Among the good things about being an unpaid film critic blogger is that I don’t have to meet deadlines, write my reviews to a prescribed length, or submit to someone else’s idea of how my postings should be edited; however, among the bad aspects of this (including that “unpaid” part) is that when other areas of my life keep me busy with their needed tasks I don’t always force myself to find the time to properly promote what I’ve written. Such is the case with my latest detailed review, which was posted a few days ago but is just now being brought to your attention in Popculture Galaxy, completely missing the opportunity to praise Selma prior to the national remembrance honoring Dr. Martin Luther King instead of stumbling in two days late. However, that may be indicative of the fate this film will suffer at the upcoming Oscar awards for 2014 film releases because—despite its well-deserved honors from the film criticism establishment (99% positive reviews from Rotten Tomatoes [the sourpusses of 154 reviewers are Michael Sragow of Film Comment Magazine and Gary Wolcott of the Tri-City Herald], an 89 average from the Metacritic analyses)—it failed to receive what many feel are appropriate Academy Award nominations for lead actor David Oyelowo and director Ava DuVernay; it did make the 8-finalists cut for Best Picture (not a likely winner there, given all the attention going to Birdman and Boyhood) and Best Original Song (“Glory,” probably its best chance for a trophy, to match the similar honor at the recent Golden Globes ceremony). Nevertheless, I couldn’t be more encouraging for you to see this marvelous tribute to the brave men and women who lived in or came to Selma, AL in the spring of 1965 to challenge the absurd restrictions put in place by Southern voter registrars to prevent Black citizens from exercising their Constitutional rights. This isn’t just hagiographic history but instead a well-nuanced dramatization of how true American heroes constantly turned the other nonviolent cheek to their brutalizing oppressors until long-overdue justice was finally served, as shown powerfully, successfully in Selma.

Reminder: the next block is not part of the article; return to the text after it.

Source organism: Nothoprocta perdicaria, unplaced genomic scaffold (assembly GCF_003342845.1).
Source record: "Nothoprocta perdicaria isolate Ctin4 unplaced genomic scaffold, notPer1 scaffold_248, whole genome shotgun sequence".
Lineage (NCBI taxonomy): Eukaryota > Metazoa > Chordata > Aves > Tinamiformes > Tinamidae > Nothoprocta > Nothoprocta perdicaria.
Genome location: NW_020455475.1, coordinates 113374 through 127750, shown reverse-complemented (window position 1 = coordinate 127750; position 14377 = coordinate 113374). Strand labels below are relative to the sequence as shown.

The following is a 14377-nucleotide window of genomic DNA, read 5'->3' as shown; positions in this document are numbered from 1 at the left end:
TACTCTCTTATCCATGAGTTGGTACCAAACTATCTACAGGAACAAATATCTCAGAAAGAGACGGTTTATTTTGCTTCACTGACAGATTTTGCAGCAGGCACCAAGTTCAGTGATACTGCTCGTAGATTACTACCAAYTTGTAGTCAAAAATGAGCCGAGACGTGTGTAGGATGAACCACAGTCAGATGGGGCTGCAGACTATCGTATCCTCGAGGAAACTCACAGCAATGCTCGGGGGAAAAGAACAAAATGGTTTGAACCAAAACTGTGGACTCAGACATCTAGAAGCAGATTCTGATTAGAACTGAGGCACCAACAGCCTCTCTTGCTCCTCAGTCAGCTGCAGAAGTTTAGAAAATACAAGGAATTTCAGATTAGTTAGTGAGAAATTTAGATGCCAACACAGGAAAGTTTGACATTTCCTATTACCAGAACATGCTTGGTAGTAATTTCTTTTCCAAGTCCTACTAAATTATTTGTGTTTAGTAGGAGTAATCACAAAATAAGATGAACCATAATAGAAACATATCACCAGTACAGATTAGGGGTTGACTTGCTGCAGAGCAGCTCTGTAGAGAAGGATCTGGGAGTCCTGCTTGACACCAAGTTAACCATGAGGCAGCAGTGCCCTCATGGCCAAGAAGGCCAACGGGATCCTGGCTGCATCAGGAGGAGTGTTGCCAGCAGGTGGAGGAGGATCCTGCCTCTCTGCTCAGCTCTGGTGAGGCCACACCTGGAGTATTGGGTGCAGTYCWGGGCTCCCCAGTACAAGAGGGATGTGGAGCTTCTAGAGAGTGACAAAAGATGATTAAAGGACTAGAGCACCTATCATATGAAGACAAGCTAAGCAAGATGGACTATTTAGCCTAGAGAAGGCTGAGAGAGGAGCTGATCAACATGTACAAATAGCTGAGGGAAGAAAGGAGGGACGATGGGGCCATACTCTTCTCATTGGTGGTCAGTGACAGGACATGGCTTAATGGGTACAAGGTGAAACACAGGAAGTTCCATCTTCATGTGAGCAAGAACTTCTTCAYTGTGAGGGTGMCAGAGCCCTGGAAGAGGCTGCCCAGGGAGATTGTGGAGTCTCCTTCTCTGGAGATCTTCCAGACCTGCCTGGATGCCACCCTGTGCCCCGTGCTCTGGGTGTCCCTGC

The other two films to call your attention to with this bit of opening considerations for further reading and viewing include one which was an Oscar hopeful, Human Capital, Italy’s entry in the Best Foreign Language Film competition—although it didn’t make it to the coveted position of being among the five finalists—and one of the most mind-bending time-travel-based sci-fi stories you’ll ever see on screen (if you can find it; despite being advertised as a January 9 opening here in my San Francisco area I’ve yet to find a listing for it so I was lucky to have seen it at a press screening a couple of weeks ago), Predestination, based on a 1959 Robert A. Heinlein short story, “’—All You Zombies—‘” which you may already be aware of (if not, I can’t say much more about this one because the whole premise and its surprising revelations are ruined if you know too much prior to seeing it for yourself). I’ve grouped these two because they both operate with the strategy of there being objective information about what’s going on in these plots but it’s revealed slowly from multiple perspectives as these narratives unfold, so, except for a couple of characters in each film who know everything about the events we’re only partially witnessing most of the time, no one in these stories has the full perspective they need, and neither do we, providing a lot of dramatic tension around what could have happened but all we have to go on for quite some time are assumptions that may or may not be true. In Human Capital we know that someone was accidently killed in the first few minutes, although it’s a long time before we know who did it and why, yet we learn quite a bit about greed and intra-family tensions along the way. In Predestination there’s an attempt by a time-traveling secret government agent to prevent a massive terrorist attack in 1975 but that’s all I dare reveal at this point. Both of these are well worth your time, although the latter one will necessarily require a lot of suspension of disbelief on your part to fully make it work.
Comments on any of this may be left here, at my review blog site, in the LinkedIn Movie Addicts and World Cinema Critics discussions, or sent directly to me at email@example.com.
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